Some decent ClassCon in medias res of a piece from the Baltimore Sun:


That he survived is a miracle. That he came back to win the Tour de France a record six straight times is beyond that.

Now, as he races to the finish of his remarkable odyssey, millions are projecting on him their desire for a heroic conclusion -- a seventh victory -- when so many others have fallen short and cynicism is endemic.

"The idea of a hero who was given up on in a way and makes his triumphant return is a very powerful theme," says Andrew Szegedy-Maszak, who teaches classical mythology at Wesleyan University. "There is something genuinely mythological about it."

Physical prowess is always involved. Armstrong would not have such status if he were, say, a politician.

Szegedy-Maszak compares Armstrong to Odysseus, thought lost after the Trojan war, but instead put through a series of tests by the gods before returning home and regaining his rightful status, "through a combination of strength and cleverness," as he puts it.

Or Achilles, who, sulking after an insult, withdrew from fighting in Troy. "He sits out for a while and comes roaring back," Szegedy-Maszak says.

But he thinks the best comparison might be Philoctetes, the greatest of Greek archers, who was bitten by a snake while on his way to Troy and abandoned by his compatriots. Because of a prophecy, he was brought back, his wound healed by the gods, and was a key figure in the Greek victory.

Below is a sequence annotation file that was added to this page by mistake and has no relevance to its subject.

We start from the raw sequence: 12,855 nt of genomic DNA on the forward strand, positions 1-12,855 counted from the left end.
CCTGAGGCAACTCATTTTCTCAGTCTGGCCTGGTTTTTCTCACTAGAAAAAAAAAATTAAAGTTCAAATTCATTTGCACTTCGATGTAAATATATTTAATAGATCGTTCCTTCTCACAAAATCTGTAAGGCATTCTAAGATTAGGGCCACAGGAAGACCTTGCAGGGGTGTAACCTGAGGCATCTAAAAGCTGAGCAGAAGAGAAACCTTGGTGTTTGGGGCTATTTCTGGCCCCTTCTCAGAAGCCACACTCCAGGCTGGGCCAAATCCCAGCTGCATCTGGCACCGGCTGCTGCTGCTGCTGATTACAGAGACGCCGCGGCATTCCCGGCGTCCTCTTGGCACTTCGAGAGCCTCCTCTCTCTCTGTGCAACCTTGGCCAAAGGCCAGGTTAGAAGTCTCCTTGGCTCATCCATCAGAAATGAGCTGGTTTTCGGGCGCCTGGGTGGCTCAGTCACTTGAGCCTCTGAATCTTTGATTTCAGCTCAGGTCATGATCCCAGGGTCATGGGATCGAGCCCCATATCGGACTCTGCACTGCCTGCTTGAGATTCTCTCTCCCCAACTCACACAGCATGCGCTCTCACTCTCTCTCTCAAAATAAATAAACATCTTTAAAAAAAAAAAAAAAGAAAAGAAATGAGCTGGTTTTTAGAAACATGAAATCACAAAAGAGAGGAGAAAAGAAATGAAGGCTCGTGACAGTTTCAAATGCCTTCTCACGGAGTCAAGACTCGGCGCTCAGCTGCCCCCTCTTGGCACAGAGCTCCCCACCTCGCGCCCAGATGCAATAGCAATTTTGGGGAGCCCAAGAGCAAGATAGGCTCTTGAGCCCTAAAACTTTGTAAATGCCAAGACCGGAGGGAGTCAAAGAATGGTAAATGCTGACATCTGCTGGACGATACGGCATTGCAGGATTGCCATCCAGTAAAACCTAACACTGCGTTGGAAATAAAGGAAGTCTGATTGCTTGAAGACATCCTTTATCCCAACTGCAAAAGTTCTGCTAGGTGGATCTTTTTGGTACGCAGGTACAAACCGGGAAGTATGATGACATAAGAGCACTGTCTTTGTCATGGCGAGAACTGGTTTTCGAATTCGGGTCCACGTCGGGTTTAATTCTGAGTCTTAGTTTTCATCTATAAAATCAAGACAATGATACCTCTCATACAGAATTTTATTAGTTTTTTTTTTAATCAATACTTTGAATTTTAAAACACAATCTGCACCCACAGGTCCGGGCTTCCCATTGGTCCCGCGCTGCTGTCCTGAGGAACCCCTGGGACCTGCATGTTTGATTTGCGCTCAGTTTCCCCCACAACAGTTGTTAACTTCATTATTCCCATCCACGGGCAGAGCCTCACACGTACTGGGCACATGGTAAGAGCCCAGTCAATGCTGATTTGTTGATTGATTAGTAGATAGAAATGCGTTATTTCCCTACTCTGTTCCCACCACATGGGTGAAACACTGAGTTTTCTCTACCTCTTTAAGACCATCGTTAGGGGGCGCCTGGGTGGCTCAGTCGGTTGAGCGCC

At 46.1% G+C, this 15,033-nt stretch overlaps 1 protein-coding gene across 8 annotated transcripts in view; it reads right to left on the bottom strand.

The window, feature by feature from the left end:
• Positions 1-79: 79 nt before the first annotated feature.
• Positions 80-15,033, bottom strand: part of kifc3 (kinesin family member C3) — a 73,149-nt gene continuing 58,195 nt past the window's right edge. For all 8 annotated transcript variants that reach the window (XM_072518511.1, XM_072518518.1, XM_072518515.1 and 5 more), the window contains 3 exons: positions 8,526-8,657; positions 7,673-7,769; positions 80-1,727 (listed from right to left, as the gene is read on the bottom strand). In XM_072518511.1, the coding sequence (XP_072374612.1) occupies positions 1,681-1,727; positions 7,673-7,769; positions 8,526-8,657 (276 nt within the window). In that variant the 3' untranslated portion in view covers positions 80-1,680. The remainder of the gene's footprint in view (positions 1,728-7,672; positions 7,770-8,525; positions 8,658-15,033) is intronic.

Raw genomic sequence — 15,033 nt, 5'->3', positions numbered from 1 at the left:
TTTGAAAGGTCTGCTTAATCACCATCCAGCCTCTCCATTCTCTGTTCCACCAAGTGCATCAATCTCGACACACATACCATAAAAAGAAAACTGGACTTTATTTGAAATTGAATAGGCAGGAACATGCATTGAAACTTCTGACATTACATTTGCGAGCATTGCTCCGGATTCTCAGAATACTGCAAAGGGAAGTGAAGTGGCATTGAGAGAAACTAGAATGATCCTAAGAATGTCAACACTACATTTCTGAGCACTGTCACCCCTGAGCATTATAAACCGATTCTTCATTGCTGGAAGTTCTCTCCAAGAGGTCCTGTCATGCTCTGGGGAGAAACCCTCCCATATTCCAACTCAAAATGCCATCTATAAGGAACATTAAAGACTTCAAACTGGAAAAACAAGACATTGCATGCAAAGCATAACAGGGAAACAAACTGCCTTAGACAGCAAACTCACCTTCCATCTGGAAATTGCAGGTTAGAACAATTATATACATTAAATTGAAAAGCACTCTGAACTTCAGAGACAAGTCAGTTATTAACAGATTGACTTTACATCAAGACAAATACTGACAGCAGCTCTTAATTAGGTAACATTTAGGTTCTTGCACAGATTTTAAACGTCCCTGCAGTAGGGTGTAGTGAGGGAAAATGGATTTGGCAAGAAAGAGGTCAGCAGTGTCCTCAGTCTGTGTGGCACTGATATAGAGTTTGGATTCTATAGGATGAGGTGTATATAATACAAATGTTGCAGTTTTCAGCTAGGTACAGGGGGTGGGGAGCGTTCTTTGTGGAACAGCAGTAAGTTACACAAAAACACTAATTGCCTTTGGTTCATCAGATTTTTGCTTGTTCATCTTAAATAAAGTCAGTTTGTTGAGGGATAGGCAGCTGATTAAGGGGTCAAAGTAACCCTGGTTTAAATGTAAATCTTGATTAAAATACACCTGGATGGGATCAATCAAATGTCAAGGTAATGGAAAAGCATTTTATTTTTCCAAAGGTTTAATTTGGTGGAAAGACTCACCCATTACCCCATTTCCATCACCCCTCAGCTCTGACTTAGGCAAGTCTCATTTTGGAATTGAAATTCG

"Armstrong is such a powerful figure precisely because he has lived that dream that we can find our way back from the edge of the abyss," Szegedy-Maszak says. "And not just come back to a day-to-day existence, but come back as champion of champions. Just how great is that? It doesn't get any better."

LeMond took a similar journey, nearly killed in a hunting accident after his first Tour win, sitting out two years recovering, then returning to a triumph considered the most exciting finish ever as he made up a seemingly insurmountable amount of time in the last day's time trial to win by eight seconds.

But that remained a great sports story, not a great myth. Perhaps that's because gunshots come from men; cancer comes from the gods.